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Stop and Frisk is a Huge Problem in Newark

New data examined by the American Civil Liberties Union of New Jersey reveals that stop and frisk is more than 10 times as common in Newark as it is in New York City.

WNYC reports that in the past six months, the New York Police Department stopped eight out of every 1000 residents, while Newark police stopped 91 out of 1000 residents, according to an ACLU-NJ report.

Seventy-five percent of the people stopped in Newark were black, although black people make up just 52 percent of the city’s population. Only 25 percent of the people stopped actually ended up receiving a summons or being arrested.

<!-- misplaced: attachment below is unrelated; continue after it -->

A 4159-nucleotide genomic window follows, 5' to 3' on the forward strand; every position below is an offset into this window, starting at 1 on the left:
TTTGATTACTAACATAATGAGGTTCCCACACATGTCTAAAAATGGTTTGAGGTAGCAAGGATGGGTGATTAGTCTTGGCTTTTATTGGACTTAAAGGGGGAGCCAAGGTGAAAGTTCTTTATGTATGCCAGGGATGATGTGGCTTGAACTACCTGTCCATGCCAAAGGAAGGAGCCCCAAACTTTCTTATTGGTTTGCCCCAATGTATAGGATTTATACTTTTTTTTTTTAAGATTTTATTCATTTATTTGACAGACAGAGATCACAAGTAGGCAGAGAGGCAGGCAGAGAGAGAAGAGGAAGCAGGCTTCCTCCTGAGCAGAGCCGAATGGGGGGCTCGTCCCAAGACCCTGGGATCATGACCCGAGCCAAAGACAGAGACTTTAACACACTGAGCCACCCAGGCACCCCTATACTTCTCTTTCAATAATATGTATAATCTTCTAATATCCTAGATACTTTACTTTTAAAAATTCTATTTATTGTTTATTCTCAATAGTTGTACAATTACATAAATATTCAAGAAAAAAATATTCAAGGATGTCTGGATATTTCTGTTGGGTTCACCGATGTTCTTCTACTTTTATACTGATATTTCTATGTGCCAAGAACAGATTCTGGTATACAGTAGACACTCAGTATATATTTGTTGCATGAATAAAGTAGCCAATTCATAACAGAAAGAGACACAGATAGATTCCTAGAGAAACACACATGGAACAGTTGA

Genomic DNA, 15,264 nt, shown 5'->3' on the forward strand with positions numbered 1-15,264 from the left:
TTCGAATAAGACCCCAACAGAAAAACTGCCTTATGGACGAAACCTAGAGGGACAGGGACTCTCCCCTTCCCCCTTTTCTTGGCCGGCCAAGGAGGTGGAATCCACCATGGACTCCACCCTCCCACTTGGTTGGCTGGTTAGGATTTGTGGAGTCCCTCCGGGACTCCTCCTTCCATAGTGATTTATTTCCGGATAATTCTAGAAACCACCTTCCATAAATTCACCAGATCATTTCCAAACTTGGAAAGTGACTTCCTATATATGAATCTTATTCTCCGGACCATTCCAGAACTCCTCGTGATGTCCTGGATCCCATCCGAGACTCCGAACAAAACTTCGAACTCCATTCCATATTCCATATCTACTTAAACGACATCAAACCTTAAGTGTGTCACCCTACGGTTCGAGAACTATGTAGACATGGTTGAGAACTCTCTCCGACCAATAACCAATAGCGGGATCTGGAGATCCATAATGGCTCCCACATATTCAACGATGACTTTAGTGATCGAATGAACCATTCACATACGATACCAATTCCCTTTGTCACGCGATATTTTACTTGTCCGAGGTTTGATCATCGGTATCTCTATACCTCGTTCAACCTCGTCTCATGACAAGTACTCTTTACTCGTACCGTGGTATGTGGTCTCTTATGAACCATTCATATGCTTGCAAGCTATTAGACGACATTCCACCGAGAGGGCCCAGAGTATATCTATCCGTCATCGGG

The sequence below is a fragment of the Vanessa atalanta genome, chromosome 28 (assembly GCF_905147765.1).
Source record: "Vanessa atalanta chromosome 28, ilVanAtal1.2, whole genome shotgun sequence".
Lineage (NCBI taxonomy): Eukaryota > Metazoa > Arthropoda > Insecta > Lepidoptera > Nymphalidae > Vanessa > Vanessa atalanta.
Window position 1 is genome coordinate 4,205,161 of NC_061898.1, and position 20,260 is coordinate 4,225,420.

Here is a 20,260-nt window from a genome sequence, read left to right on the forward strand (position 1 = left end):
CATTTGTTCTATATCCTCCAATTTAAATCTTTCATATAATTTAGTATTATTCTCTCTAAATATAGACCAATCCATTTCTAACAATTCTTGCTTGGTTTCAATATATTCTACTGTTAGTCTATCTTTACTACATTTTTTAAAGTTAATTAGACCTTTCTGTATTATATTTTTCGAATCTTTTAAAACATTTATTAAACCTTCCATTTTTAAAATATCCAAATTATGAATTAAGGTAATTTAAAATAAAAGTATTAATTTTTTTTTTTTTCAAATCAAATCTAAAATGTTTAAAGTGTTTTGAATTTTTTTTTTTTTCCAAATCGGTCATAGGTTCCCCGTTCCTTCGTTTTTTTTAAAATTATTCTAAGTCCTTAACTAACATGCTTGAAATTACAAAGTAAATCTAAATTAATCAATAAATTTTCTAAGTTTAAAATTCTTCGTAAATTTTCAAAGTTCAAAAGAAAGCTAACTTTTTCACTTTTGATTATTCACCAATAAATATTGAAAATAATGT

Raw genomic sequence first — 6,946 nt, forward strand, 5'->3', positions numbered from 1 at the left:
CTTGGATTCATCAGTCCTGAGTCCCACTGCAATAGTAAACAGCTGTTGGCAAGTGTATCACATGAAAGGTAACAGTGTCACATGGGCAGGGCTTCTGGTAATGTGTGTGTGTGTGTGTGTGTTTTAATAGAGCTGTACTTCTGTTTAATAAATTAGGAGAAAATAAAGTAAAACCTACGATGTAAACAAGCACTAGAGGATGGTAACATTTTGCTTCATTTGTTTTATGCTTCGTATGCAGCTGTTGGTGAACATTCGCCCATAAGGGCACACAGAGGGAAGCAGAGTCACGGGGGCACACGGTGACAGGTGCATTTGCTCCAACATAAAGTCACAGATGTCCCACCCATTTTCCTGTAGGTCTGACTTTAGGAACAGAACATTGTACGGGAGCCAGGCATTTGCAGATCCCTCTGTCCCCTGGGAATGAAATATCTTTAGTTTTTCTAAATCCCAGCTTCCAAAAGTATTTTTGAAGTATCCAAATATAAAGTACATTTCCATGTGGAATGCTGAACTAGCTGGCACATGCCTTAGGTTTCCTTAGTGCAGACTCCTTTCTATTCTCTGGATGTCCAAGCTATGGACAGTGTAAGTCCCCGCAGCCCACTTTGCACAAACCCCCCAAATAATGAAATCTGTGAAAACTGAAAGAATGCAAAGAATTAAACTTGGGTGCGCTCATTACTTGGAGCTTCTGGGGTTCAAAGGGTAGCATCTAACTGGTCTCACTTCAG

“Several disturbing patterns have emerged that raise constitutional red flags about the Newark Police Department’s stop-and-frisk practices,” said Udi Ofer, ACLU-NJ’s executive director, in a statement. “Specifically, our report raises concerns about the high volume of stops, racial disparities in who is getting stopped and the fact that the vast majority of stops appear to be of innocent people.”

In August, opponents of stop and frisk praised the Newark Police Department for its decision to begin releasing monthly stop-and-frisk reports to the public, making it the first police department in the country to do so.

The decision came just days after Shira Scheindlin, a federal judge, ruled the NYPD’s stop-and-frisk tactics unconstitutional, saying that officers targeted blacks and Latinos without reasonable suspicion, and that they were pressured to make such stops by superiors.

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